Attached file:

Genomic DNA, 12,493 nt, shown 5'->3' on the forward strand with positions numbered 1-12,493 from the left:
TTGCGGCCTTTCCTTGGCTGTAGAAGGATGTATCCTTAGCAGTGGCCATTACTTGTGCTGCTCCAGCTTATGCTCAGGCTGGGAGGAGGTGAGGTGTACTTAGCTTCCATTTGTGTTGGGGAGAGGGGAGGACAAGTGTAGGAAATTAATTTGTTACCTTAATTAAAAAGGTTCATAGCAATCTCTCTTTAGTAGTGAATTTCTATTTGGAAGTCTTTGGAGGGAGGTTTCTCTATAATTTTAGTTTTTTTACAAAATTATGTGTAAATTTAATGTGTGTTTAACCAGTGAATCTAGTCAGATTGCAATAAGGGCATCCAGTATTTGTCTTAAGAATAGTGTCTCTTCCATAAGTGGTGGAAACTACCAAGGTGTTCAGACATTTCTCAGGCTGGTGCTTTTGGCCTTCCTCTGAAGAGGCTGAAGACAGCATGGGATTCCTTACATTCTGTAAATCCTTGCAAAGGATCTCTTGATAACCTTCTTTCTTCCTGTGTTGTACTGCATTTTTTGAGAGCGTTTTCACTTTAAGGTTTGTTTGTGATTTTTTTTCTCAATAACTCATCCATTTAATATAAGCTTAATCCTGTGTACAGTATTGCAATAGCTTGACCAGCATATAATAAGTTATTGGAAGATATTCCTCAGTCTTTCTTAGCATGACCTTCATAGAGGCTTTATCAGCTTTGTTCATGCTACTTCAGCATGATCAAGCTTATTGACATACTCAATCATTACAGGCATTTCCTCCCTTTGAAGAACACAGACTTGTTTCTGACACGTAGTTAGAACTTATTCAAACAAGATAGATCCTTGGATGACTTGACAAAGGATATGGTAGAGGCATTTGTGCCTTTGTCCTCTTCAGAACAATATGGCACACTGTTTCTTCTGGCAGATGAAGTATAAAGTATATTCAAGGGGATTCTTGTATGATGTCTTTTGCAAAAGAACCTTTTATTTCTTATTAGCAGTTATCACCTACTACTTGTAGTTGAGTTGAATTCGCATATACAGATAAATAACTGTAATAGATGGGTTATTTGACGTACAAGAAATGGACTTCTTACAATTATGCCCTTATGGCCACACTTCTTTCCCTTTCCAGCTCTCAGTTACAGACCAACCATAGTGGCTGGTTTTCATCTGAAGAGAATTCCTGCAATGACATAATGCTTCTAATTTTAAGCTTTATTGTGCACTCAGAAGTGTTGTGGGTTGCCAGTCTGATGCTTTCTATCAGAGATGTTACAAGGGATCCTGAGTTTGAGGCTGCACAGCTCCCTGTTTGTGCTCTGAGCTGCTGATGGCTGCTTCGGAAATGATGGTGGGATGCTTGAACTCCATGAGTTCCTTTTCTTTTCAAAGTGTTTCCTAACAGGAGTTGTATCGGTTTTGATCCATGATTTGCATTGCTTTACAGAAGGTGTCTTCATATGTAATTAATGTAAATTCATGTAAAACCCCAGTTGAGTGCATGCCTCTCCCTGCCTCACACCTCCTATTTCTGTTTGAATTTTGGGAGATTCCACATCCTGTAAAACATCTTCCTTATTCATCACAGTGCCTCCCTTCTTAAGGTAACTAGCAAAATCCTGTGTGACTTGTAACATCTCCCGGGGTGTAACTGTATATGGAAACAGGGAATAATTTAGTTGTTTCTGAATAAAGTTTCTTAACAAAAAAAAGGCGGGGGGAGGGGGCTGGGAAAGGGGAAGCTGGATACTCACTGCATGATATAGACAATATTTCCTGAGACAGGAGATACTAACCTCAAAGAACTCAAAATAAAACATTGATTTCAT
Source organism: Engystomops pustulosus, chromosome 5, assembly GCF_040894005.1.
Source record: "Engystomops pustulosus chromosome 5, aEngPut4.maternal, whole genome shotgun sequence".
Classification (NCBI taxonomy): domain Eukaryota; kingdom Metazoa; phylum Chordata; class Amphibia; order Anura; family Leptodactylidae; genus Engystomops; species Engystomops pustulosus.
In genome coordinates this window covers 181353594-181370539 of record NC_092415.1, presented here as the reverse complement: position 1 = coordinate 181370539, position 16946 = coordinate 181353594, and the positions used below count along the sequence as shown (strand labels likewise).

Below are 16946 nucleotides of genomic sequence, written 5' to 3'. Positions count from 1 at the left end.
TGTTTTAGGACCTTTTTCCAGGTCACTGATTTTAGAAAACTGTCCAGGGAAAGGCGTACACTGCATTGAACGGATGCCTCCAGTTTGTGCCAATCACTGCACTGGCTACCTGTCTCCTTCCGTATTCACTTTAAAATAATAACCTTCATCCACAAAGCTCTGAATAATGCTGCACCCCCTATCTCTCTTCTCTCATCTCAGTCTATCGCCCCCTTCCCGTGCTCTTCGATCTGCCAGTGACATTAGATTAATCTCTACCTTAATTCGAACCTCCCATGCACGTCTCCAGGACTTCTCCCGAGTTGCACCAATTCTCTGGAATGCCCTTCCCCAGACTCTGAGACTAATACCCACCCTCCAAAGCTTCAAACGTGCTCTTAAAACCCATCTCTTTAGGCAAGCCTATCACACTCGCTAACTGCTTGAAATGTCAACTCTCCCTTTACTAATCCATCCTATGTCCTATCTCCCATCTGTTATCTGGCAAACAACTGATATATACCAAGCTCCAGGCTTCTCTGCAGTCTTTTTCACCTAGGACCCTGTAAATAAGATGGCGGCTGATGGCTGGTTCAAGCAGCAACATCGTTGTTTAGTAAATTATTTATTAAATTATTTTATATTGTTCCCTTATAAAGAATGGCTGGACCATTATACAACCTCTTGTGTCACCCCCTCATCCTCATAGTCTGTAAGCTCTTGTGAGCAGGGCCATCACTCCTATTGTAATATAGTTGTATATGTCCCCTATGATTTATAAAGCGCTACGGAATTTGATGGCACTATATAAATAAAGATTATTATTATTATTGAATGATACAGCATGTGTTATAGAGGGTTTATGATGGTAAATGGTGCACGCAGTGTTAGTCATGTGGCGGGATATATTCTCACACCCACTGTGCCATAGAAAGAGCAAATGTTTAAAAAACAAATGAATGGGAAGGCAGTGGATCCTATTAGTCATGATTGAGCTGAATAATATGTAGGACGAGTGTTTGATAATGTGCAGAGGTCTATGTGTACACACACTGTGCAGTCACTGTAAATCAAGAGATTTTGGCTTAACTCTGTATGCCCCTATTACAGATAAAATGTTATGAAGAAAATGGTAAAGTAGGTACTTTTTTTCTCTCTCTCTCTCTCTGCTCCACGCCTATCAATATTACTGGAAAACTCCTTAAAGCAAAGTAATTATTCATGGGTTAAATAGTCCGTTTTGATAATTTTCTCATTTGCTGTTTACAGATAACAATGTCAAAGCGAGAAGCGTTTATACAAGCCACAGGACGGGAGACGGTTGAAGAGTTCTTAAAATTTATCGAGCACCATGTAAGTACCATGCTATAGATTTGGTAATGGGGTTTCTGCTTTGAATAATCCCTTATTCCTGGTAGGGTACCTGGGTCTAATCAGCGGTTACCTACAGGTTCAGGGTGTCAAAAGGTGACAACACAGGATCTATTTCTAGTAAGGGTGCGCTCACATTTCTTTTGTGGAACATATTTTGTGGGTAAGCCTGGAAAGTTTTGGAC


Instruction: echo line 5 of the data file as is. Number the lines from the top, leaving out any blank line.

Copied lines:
Classification (NCBI taxonomy): domain Eukaryota; kingdom Metazoa; phylum Chordata; class Amphibia; order Anura; family Leptodactylidae; genus Engystomops; species Engystomops pustulosus.